A British volte-face over openness in the EU has ended in humiliation as Tony Blair failed to water down moves to throw open law-making sessions to TV cameras and public scrutiny.
At a summit in Brussels yesterday EU leaders agreed to plans, originally put forward in the European constitution, to make public all debates and votes by ministers on mainstream European legislation.
Britain put forward very similar proposals last year during its six-month presidency of the EU when it called for the beginning and end of the procedures to be held in public. But when Austria, which now holds the presidency, proposed opening up all the process, the new Foreign Secretary, Margaret Beckett, came out against the plan. Arguing that this would push real decision-making into the corridors, she insisted that detailed discussions are, "not in the public domain and are never likely to be".
Yesterday Mr Blair failed to back his minister, agreeing to the provisions and winning only the smallest of concessions - a review of the scheme in six months time. The summit's decision was an embarrassing rebuff for Mrs Beckett at her first major European meeting since succeeding Jack Straw. But British officials insisted she was happy to see a pilot scheme go ahead.
Wolfgang Schüssel, the Chancellor of Austria and summit chairman, praised Britain for "withdrawing its concerns" about televising proceedings. "We are going to try to get a breath of fresh air into the European house and stimulate better public awareness," he said.
William Hague, shadow Foreign Secretary, said: "It is extraordinary that Margaret Beckett's first European initiative as Foreign Secretary was to try to persuade the EU to do more of its business in secret. Thank goodness it failed."
The change in procedure is the first agreement by the heads of government to accept a specific demand included within the European constitution. EU leaders also refused to kill off the treaty itself, rejected by referendums in France and the Netherlands a year ago, agreeing to work towards reviving a less grandiose version by 2008. Mr Blair, who privately believes the constitution is in effect dead, refused to pronounce it so. He said Europe needed to focus on "bread and butter issues" that worried people before trying to win approval for a new treaty. The Prime Minister said: "We must ask the people of Europe what worries they have ... then, when we need people's consent to change the constitution, we have a better chance of getting it."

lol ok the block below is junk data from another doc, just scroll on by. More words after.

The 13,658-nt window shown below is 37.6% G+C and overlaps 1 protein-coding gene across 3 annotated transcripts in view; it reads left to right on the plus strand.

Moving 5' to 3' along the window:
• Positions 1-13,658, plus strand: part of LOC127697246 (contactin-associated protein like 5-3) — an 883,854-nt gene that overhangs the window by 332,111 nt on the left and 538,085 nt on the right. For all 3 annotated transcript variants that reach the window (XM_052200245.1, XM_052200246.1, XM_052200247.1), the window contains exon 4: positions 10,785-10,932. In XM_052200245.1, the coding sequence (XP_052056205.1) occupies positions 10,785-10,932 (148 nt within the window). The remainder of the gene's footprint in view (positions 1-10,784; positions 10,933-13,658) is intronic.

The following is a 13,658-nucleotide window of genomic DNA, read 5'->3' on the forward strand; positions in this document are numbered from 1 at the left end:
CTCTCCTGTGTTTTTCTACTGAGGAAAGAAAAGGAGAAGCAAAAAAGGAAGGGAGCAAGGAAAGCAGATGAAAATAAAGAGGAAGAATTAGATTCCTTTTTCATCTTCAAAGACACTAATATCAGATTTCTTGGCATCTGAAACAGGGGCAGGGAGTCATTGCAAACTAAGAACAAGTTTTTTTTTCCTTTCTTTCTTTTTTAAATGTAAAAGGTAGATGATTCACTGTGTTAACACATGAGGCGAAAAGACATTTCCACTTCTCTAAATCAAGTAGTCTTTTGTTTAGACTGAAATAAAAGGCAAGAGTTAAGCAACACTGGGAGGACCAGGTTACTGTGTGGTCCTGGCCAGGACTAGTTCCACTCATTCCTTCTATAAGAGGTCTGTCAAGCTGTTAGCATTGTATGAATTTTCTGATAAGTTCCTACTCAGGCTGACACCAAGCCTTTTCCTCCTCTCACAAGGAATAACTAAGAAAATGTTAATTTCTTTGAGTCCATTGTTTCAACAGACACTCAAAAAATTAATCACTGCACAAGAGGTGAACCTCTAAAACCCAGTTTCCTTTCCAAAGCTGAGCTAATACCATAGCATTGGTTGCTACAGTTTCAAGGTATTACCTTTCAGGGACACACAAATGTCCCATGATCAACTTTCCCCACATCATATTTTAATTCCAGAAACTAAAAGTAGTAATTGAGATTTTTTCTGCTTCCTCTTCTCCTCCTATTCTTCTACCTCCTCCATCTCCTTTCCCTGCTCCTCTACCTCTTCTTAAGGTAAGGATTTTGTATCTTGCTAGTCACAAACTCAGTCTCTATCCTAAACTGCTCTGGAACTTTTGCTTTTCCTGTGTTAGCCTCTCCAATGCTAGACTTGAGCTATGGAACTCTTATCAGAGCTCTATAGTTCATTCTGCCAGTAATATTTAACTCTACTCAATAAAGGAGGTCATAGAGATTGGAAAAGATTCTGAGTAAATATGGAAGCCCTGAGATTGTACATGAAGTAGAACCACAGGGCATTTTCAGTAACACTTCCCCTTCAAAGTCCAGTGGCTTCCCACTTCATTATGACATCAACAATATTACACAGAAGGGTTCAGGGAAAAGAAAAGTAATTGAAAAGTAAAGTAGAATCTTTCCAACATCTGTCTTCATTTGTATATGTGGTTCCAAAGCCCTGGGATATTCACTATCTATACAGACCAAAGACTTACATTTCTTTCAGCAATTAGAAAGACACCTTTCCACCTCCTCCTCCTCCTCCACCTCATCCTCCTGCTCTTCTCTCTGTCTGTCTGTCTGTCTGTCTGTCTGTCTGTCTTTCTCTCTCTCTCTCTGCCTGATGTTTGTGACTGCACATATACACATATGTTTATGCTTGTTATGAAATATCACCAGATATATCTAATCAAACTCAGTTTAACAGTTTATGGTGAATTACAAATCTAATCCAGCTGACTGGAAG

Jose Manuel Barroso, the European Commission President, said it was up to member states whether or not to hold referendums on whatever was agreed in 2008. But he added: "In our representative democracy it is completely democratic to vote in the parliament."
The leaders also agreed a statement on further expansion of the EU, saying the pace of change "must take the union's absorption capacity into account". But they denied that this increased barriers to countries seeking to join.
There was a strong warning to Turkey to abide by its commitment to open up its ports to ships from all EU countries including Cyprus. "If it doesn't, it will call into question its capacity to move forward towards accession", said the French President, Jacques Chirac.
Meanwhile, EU leaders said they were close to agreement with international partners on a new mechanism to fund the Palestinian people without ploughing cash through the Hamas-controlled government. Under the scheme the Commission will put €100m (£68m) into a World Bank support programme for health services and will help fund essential utilities.Reuse content